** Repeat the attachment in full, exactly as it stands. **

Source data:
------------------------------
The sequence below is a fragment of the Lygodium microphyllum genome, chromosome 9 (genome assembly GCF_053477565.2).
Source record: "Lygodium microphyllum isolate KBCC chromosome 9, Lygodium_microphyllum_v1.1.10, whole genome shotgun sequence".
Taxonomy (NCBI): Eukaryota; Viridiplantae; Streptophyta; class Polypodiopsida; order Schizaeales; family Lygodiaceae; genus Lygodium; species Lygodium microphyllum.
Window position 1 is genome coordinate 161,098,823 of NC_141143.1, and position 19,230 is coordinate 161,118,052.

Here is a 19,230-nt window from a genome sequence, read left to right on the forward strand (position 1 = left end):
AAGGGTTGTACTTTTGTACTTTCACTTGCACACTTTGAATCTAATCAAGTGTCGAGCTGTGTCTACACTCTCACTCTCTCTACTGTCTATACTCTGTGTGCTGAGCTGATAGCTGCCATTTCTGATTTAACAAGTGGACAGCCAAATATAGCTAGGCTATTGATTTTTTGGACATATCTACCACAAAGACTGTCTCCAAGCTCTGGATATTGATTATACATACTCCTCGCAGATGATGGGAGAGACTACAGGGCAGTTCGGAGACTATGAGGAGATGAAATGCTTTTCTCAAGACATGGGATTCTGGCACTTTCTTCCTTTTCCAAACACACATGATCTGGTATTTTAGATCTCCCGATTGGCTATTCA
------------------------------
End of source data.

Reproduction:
The sequence below is a fragment of the Lygodium microphyllum genome, chromosome 9 (genome assembly GCF_053477565.2).
Source record: "Lygodium microphyllum isolate KBCC chromosome 9, Lygodium_microphyllum_v1.1.10, whole genome shotgun sequence".
Taxonomy (NCBI): Eukaryota; Viridiplantae; Streptophyta; class Polypodiopsida; order Schizaeales; family Lygodiaceae; genus Lygodium; species Lygodium microphyllum.
Window position 1 is genome coordinate 161,098,823 of NC_141143.1, and position 19,230 is coordinate 161,118,052.

Here is a 19,230-nt window from a genome sequence, read left to right on the forward strand (position 1 = left end):
AAGGGTTGTACTTTTGTACTTTCACTTGCACACTTTGAATCTAATCAAGTGTCGAGCTGTGTCTACACTCTCACTCTCTCTACTGTCTATACTCTGTGTGCTGAGCTGATAGCTGCCATTTCTGATTTAACAAGTGGACAGCCAAATATAGCTAGGCTATTGATTTTTTGGACATATCTACCACAAAGACTGTCTCCAAGCTCTGGATATTGATTATACATACTCCTCGCAGATGATGGGAGAGACTACAGGGCAGTTCGGAGACTATGAGGAGATGAAATGCTTTTCTCAAGACATGGGATTCTGGCACTTTCTTCCTTTTCCAAACACACATGATCTGGTATTTTAGATCTCCCGATTGGCTATTCA